Sinclair Lewis' ferocious 1927 satire, "Elmer Gantry", traces the career of a young man who is sent to a theological seminary by his pious mother but initially has no interest in becoming a minister. Indeed, his reputation for drinking and carousing with women is so notorious he earns the nickname "Hellcat". But from the book's opening scenes in 1905 to his ascension to the position of a famous moralizing evangelist 20 years later, Gantry never really repents of his ways (though he does stop drinking); he merely finds ways to ingratiate himself with the rich and powerful so that his misdeeds, many of them egregious, never become known. This book reminded me of Robert Penn Warren's "All the King's Men", which is about an equally ruthless and ambitious man, but Penn Warren was writing about a politician rather than a preacher. "Elmer Gantry" is an excellent portrait of the unchecked rise of a glib sociopath to the position of moral leader of a nation despite his private hypocrisy. Sound familiar? The Blackstone Audio reading is excellent, but I found the novel itself to be a bit slow and meandering in its pace. Lewis misses an excellent opportunity to make the book a more dramatic portrait of Gantry alone by not ending the story around the time when Gantry's secret love affair with a famous female evangelist comes to a dramatic and fiery end. Had Lewis chosen to focus more exclusively on Gantry, instead of bringing in scenes of other more honest ministers wrestling with their faiths, and ended it at that climactic moment, this book could have been a character portrait as magnificent as F. Scott Fitzgerald's "The Great Gatsby". But instead, it launches into a lengthy second section which recounts Gantry's career as a Methodist minister, and this is where some people may find the book becoming overlong and heavy-handed. Overall, though, this book is a classic of its kind.

14 people found this helpful

  • Overall
    5 out of 5 stars

A Pure Delight

I can't recall exactly what I expected when I ordered this audio book - probably something classic and venerable, ie. boring and covered in cobwebs. What a wonderful surprise! A smart and funny writer, a 70-year old but perfectly contemporary theme, and a brilliant narration. A lucky choice and my favorite audio book to date.

6 people found this helpful

  • Overall
    5 out of 5 stars

Great book. Great narration

Even though this was published in 1927, this book is an amazingly current satire of the religious puffery, false piety, and small mindedness of some that still exists today. The narration is pitch perfect.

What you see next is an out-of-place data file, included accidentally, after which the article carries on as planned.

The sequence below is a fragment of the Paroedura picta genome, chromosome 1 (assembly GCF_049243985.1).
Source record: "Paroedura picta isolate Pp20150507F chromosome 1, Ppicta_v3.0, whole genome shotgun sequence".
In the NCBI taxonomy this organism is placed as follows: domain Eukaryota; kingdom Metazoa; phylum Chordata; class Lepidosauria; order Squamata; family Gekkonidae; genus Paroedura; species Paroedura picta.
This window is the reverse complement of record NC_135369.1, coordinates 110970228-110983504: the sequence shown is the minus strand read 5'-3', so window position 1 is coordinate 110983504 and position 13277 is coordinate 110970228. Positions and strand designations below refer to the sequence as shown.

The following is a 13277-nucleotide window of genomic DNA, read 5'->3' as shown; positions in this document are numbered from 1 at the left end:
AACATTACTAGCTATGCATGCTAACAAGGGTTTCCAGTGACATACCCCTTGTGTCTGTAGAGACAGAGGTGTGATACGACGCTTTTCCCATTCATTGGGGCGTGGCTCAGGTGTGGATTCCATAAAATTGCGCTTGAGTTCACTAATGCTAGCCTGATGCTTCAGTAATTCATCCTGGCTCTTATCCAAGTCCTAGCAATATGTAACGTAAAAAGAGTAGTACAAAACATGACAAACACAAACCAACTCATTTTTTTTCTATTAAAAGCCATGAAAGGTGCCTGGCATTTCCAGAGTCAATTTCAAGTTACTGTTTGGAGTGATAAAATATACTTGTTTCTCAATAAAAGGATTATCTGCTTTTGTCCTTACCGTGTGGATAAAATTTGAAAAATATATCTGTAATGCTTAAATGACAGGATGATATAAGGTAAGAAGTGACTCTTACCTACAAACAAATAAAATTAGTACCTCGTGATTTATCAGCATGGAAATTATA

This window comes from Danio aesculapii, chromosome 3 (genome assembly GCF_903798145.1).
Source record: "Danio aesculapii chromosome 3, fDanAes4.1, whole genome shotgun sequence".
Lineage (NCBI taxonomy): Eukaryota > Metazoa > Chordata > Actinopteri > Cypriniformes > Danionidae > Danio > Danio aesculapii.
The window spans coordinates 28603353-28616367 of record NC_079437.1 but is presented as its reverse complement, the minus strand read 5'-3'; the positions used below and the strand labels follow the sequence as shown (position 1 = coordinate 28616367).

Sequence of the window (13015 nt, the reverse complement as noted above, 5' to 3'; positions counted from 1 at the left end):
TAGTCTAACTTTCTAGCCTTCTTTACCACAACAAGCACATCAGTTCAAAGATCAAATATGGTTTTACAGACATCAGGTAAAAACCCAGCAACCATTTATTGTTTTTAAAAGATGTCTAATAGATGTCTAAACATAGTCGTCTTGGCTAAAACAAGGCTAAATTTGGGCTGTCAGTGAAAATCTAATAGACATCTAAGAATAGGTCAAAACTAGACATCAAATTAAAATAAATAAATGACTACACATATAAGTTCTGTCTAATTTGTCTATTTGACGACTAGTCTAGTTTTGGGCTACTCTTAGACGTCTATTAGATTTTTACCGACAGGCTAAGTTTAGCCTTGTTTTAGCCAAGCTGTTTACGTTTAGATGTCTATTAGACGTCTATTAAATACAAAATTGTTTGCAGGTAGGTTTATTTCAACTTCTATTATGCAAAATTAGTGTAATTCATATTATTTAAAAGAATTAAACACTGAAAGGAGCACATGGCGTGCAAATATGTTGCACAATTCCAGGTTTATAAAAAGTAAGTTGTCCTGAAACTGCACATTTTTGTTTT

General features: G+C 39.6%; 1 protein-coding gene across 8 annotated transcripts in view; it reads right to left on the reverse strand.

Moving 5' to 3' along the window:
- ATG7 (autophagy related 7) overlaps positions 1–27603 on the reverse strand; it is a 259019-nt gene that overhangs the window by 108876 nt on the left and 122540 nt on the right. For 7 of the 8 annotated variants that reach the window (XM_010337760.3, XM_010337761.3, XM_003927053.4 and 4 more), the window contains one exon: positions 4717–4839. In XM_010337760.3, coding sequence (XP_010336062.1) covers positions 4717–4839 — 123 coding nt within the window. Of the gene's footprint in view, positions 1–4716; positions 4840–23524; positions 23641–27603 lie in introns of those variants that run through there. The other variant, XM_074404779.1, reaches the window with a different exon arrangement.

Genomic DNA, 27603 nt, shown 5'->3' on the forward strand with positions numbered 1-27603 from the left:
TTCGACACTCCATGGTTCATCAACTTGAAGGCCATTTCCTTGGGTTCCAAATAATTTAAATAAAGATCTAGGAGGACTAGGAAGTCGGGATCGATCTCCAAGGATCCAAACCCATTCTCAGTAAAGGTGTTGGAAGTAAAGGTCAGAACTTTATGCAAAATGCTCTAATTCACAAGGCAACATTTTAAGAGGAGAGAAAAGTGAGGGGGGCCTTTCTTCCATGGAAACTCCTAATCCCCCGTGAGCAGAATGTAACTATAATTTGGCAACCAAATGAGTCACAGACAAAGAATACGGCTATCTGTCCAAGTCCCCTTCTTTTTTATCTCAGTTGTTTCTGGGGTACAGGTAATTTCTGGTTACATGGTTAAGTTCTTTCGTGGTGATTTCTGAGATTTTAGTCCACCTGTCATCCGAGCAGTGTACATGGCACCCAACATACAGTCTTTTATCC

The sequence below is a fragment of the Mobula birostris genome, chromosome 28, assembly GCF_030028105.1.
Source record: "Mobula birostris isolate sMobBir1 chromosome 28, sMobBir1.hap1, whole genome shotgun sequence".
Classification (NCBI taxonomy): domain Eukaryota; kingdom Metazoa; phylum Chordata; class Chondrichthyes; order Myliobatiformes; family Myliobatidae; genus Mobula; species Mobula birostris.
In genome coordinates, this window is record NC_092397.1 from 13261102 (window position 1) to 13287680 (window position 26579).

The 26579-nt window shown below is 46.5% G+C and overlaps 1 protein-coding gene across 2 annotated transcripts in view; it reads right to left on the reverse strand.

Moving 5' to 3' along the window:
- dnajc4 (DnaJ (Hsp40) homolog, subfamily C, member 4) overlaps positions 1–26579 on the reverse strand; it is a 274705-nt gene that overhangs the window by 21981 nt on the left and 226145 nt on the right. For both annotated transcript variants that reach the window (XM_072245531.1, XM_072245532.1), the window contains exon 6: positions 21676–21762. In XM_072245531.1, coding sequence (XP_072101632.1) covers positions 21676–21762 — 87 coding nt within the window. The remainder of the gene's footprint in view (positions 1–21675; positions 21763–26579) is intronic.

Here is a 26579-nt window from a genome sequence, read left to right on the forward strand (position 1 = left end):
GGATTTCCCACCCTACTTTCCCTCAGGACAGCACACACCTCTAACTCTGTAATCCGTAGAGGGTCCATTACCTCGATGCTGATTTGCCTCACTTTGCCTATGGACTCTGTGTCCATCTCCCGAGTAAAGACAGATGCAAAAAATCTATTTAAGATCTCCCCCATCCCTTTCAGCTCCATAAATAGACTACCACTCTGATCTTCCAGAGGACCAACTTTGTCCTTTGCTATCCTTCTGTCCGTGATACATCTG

5 people found this helpful

  • Overall
    4 out of 5 stars

One of the greats

Sinclair Lewis' fantastic drama of an religious anti-hero is super relevant today. He's such a despicable and appealing character, brought to life by the fabulous narration. I loved every minute of it.

9 people found this helpful

  • Overall
    5 out of 5 stars

Best audiobook reader I've ever listened to

I very much enjoyed the book as well as the peerless reading by this audiobook narrator. Great voice work and very enjoyable book overall that explores the phenomenon of American religion in early 20th-centry America with great humor and relish.

8 people found this helpful

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    5 out of 5 stars
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    5 out of 5 stars

A masterpiece of self-deception

Reading a book like this makes you appreciate how little the world has changed in the last 100 years. And if people bought into the same weird fads 100 years ago, why not 200? Or 1000? Or all the way back to the beginning of civilization?

I thought I knew Elmer Gantry by reputation but I was mistaken. Whether Elmer does or doesn't believe in religion, he works really hard at it. And therein lies a deep and probing search into any of the professions like preaching, politics, activism, where success is measured by how much support and attention you can get. There is a kind of moral hazard created by that phenomenon.

Sinclair Lewis does a brilliant job of showing how Gantry gradually brainwashes himself, and how his hypocrisy arises, not from some deliberate choice on his own part, but from a lack of self-reflection and an absence of self-awareness. Gantry is terrifying, not because he is a hypocrit, but because he ultimately truly believes he is doing the right thing.

Lewis also paints a depressing picture of what happens to people in the ministry who are truly sincere and honest about their faith. It seems they will always lose out to people like Gantry who profess to harbor no doubts. Those who wrestle with their doubts--and even consider that struggle to be essential to their own faith--will never have the popular appeal of a charismatic personality like Gantry. What that says about the general public I leave to your imagination.

3 people found this helpful

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  • A. R. Daw
  • 04-11-21

Worth listening to.

I doubt that this book goes down well in the American bible belt, but it does pander to my own preconceptions about religion and evangelism.
I didn't feel that it aged much.

1 person found this helpful

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    5 out of 5 stars
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  • shefflad
  • 03-26-19

Amazing use of description and dialogue

Written over 90 years ago, Elmer Gantry still manages to entertain and challenge. The main character is a buffoon who uses people up. Sinclair Lewis's dialogue, although firmly of its time is authentic and well written.

BTW, listen for the satirical self criticism toward the end of the novel.

1 person found this helpful